Slate's Explainer: The FBI Goes to Aruba

The disappearance of an Alabama teenager on a high school graduation trip to Aruba has drawn the FBI to the Caribbean island to aid in the investigation. Slate senior editor Andy Bowers explains how an American law enforcement agency gets to participate in such a search in another sovereign country.

Copyright © 2005 NPR. For personal, noncommercial use only. See Terms of Use. For other uses, prior permission required.

ALEX CHADWICK, host:

On the Caribbean island of Aruba, police are still searching for an American teen-ager who disappeared last week during a senior class trip. Two former security guards are being held in the disappearance of the girl, Natalee Holloway. FBI divers and forensic specialists are helping the local police. And after news about that got out, several readers of our online partner magazine Slate wrote in wondering the same thing: What's the FBI doing in Aruba? That's an Explainer question, and here with the answer is Slate's Andy Bowers.

ANDY BOWERS reporting:

The FBI is just helping out. The bureau has agents stationed all over the world working at legal attache offices or Legats. These offices associated with US embassies step in when a foreign government requests assistance in a local police investigation. Cooperation between the FBI and a foreign police force is fairly common. The agents in the Legat pass the case to an FBI field office in the United States which provides the actual help. When Natalee Holloway went missing in Aruba, a Legat in neighboring Barbados coordinated assistance from the FBI office in Birmingham, Alabama, Holloway's hometown.

FBI involvement in foreign countries dates back to the bureau's early days when agents dealt with a number of border issues related to the Mexican Revolution. The number of legal attache offices increased during World War II, a time of dramatic growth for the FBI. In the mid-1980s, Congress passed legislation giving the FBI jurisdiction over acts of terrorism committed against American citizens overseas. Starting in the 1990s, the bureau opened a large number of new Legats to help combat terrorism and other transnational crimes. There are now about 50 offices spread all over the world. By the end of this year, new Legats will open in Kabul, Afghanistan, and Sarajevo, Bosnia.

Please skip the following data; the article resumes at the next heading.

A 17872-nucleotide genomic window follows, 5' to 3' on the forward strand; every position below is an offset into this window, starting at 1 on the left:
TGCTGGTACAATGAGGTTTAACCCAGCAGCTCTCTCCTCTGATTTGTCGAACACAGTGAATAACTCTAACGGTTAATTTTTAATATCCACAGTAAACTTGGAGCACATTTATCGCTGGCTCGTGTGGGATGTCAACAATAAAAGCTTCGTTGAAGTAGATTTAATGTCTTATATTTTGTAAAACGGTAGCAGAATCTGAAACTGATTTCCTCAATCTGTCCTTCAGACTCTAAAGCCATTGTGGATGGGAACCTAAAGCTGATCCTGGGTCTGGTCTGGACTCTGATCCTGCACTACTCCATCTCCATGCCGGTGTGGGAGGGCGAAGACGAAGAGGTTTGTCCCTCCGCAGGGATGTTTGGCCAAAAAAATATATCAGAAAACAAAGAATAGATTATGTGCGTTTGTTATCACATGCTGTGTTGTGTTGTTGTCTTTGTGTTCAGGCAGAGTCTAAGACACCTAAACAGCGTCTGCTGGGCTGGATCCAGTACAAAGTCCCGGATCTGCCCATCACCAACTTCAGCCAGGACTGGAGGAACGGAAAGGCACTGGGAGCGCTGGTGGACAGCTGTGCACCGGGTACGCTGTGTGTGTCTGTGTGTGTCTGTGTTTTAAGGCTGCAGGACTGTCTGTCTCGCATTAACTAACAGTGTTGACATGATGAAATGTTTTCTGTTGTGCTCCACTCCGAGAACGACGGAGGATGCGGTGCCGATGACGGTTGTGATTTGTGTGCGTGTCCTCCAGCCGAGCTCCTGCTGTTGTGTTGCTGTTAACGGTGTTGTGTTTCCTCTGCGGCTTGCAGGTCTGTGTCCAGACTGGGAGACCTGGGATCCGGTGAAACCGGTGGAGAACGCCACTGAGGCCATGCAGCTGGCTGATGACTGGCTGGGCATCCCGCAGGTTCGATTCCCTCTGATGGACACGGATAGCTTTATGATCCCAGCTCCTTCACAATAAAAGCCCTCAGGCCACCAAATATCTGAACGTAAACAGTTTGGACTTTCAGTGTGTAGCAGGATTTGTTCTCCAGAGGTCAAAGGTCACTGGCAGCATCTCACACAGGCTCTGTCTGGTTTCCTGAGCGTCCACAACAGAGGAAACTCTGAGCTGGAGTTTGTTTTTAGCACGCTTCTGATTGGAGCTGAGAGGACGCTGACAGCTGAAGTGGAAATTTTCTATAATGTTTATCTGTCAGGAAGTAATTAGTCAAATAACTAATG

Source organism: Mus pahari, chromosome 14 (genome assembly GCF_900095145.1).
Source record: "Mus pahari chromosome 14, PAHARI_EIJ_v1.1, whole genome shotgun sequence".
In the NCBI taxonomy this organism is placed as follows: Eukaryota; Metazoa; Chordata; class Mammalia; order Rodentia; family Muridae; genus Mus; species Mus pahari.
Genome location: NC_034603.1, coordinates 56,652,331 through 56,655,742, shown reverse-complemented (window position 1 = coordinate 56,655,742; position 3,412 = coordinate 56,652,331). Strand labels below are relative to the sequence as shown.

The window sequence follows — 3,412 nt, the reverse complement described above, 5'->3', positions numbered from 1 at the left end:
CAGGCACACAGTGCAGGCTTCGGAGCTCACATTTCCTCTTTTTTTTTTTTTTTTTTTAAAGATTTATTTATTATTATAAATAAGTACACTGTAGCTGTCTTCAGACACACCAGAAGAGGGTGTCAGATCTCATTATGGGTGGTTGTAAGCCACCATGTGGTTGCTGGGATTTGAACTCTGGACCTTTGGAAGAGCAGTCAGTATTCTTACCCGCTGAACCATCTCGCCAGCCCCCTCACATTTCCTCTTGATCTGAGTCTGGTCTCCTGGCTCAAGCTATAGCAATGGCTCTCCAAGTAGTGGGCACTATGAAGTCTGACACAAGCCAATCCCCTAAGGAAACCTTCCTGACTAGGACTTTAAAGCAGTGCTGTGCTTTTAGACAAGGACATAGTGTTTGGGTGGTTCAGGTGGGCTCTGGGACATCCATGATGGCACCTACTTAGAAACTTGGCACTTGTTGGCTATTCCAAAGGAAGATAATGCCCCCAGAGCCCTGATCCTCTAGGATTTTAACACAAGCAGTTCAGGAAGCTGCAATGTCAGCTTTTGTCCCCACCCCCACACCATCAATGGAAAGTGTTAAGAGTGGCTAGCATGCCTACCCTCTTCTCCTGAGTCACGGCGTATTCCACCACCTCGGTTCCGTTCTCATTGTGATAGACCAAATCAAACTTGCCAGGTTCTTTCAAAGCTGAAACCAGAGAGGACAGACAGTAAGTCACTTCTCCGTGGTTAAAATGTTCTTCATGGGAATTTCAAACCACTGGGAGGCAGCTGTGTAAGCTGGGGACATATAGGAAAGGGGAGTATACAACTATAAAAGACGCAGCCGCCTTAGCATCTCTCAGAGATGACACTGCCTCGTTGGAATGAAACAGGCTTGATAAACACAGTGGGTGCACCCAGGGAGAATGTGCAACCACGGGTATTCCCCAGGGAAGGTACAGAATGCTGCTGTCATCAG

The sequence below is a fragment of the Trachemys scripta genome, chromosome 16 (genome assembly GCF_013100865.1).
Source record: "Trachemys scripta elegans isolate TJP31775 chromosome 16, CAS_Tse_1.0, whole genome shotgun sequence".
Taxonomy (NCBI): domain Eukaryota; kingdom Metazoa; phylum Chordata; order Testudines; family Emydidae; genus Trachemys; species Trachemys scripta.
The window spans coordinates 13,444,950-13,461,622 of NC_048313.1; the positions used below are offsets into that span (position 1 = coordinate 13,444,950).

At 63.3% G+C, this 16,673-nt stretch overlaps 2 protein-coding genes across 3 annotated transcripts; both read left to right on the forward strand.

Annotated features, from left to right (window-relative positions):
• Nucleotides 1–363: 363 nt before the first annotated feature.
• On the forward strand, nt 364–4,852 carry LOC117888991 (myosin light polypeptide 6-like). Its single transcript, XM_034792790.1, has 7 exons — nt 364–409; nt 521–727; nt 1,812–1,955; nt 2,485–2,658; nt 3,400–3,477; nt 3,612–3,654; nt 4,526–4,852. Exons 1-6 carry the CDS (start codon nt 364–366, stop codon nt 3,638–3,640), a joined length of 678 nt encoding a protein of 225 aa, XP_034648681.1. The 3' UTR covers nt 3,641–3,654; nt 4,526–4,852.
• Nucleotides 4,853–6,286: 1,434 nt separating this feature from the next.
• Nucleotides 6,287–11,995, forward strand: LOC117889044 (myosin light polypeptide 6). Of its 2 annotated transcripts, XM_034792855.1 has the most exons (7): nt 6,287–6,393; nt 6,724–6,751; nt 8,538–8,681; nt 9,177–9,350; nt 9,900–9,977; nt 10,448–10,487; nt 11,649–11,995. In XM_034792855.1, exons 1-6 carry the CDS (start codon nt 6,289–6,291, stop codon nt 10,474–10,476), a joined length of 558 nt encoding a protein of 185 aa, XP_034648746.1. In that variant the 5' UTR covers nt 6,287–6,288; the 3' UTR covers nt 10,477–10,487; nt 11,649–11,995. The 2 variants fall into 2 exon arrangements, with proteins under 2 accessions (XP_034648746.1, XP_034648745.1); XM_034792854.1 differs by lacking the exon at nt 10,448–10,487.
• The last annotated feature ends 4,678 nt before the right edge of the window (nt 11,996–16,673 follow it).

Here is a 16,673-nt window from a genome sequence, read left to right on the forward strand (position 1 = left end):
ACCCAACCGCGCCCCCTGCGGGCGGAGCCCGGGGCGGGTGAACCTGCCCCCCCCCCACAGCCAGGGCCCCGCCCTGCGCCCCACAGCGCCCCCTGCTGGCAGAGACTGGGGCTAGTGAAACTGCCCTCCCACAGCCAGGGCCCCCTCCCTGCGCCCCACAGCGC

Legal attaches from the FBI sometimes invite foreign police officers to train at the FBI National Academy at Quantico, Virginia. These officers often rise to positions of authority in their home countries, which further facilitates cooperation with US law enforcement. Among the members of the Association of Caribbean Commissioners of Police, for example, one-quarter are Academy alumni.

CHADWICK: That Explainer from Andy Bowers. Andy is an editor at our partner magazine Slate, and the article was researched by Daniel Engber.

(Soundbite of music)

CHADWICK: I'm Alex Chadwick. NPR's DAY TO DAY continues.

Copyright © 2005 NPR. All rights reserved. No quotes from the materials contained herein may be used in any media without attribution to NPR. This transcript is provided for personal, noncommercial use only, pursuant to our Terms of Use. Any other use requires NPR's prior permission. Visit our permissions page for further information.

NPR transcripts are created on a rush deadline by a contractor for NPR, and accuracy and availability may vary. This text may not be in its final form and may be updated or revised in the future. Please be aware that the authoritative record of NPR's programming is the audio.

Comments

 

Please keep your community civil. All comments must follow the NPR.org Community rules and terms of use, and will be moderated prior to posting. NPR reserves the right to use the comments we receive, in whole or in part, and to use the commenter's name and location, in any medium. See also the Terms of Use, Privacy Policy and Community FAQ.